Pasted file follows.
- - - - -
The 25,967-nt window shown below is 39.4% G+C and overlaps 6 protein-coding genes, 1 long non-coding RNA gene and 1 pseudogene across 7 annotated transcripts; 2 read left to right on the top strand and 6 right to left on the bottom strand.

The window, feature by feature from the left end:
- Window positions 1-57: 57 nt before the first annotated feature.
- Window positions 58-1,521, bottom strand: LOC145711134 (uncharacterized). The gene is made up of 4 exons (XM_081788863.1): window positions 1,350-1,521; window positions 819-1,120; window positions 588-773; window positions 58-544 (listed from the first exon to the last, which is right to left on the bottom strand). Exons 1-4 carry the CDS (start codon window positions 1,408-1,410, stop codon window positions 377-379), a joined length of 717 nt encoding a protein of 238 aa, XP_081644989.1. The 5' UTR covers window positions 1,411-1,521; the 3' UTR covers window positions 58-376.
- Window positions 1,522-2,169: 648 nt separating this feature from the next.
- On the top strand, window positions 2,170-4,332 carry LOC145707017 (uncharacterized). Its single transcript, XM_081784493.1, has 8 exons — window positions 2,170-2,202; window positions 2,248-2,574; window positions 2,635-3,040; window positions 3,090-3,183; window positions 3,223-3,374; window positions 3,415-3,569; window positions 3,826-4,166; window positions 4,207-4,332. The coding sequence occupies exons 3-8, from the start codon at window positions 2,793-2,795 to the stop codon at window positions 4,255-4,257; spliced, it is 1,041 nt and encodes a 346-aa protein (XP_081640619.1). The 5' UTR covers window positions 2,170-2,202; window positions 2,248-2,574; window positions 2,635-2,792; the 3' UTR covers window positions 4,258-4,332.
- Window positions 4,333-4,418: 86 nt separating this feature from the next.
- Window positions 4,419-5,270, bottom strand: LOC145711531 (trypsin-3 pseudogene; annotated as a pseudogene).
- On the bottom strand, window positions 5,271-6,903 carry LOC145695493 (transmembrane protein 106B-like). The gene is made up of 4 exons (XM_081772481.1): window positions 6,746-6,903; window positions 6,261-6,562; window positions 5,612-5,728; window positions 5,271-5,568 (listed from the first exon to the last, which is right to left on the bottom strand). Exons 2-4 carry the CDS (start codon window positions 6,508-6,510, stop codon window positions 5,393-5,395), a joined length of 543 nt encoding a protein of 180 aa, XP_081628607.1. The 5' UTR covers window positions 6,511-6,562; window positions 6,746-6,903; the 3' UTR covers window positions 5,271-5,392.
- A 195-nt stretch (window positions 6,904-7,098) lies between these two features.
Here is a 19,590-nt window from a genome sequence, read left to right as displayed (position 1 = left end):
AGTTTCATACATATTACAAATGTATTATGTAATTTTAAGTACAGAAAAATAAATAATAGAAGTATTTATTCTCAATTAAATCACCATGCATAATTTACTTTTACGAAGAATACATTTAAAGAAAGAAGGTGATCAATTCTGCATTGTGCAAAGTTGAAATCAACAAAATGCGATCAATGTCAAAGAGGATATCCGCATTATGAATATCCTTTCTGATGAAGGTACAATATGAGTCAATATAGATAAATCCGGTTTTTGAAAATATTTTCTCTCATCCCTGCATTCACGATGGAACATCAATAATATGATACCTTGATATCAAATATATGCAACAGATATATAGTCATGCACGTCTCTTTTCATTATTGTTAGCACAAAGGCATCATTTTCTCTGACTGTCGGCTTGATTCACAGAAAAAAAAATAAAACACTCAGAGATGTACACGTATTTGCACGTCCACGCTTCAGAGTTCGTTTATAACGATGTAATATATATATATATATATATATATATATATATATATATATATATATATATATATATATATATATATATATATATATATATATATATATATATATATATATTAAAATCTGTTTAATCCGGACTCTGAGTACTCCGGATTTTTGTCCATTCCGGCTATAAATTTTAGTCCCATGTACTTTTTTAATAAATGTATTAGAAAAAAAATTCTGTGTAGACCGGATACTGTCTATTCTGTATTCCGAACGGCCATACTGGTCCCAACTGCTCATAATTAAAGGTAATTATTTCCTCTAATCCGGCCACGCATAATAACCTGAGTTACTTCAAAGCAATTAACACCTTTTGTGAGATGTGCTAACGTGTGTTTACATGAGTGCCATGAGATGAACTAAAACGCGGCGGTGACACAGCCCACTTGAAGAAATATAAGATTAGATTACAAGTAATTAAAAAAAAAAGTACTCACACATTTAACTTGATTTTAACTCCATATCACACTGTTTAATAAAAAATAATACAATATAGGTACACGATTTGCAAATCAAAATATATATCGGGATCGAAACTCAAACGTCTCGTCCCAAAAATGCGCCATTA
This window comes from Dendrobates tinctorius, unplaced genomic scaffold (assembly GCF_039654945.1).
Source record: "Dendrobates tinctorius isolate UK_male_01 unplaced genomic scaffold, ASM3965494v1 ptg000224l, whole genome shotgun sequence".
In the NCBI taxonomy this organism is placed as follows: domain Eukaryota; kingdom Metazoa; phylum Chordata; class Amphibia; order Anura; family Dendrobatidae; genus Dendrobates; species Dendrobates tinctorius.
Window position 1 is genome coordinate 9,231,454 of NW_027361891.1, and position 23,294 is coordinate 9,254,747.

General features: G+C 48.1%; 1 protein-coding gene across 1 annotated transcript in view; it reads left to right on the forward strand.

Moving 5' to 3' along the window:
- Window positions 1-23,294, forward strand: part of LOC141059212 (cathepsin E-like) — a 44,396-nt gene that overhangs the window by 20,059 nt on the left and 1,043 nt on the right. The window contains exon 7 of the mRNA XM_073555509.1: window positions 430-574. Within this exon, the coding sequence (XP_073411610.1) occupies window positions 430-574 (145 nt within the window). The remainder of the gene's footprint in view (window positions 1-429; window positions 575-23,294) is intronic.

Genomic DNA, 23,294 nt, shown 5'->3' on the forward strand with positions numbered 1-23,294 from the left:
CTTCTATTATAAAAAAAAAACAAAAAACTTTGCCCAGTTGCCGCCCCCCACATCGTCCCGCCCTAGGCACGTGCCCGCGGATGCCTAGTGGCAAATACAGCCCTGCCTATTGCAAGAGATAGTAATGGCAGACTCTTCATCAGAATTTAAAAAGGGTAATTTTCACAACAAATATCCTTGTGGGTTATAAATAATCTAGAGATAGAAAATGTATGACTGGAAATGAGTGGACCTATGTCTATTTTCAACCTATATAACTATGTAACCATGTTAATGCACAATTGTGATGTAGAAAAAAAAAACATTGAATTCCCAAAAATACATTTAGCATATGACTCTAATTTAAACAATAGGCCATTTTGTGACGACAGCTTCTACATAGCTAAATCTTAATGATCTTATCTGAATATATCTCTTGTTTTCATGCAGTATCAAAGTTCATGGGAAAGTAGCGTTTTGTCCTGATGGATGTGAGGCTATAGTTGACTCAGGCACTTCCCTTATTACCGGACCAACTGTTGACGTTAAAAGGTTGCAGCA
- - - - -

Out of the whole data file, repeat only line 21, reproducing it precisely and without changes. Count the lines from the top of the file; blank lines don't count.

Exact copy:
CTTCTATTATAAAAAAAAAACAAAAAACTTTGCCCAGTTGCCGCCCCCCACATCGTCCCGCCCTAGGCACGTGCCCGCGGATGCCTAGTGGCAAATACAGCCCTGCCTATTGCAAGAGATAGTAATGGCAGACTCTTCATCAGAATTTAAAAAGGGTAATTTTCACAACAAATATCCTTGTGGGTTATAAATAATCTAGAGATAGAAAATGTATGACTGGAAATGAGTGGACCTATGTCTATTTTCAACCTATATAACTATGTAACCATGTTAATGCACAATTGTGATGTAGAAAAAAAAAACATTGAATTCCCAAAAATACATTTAGCATATGACTCTAATTTAAACAATAGGCCATTTTGTGACGACAGCTTCTACATAGCTAAATCTTAATGATCTTATCTGAATATATCTCTTGTTTTCATGCAGTATCAAAGTTCATGGGAAAGTAGCGTTTTGTCCTGATGGATGTGAGGCTATAGTTGACTCAGGCACTTCCCTTATTACCGGACCAACTGTTGACGTTAAAAGGTTGCAGCA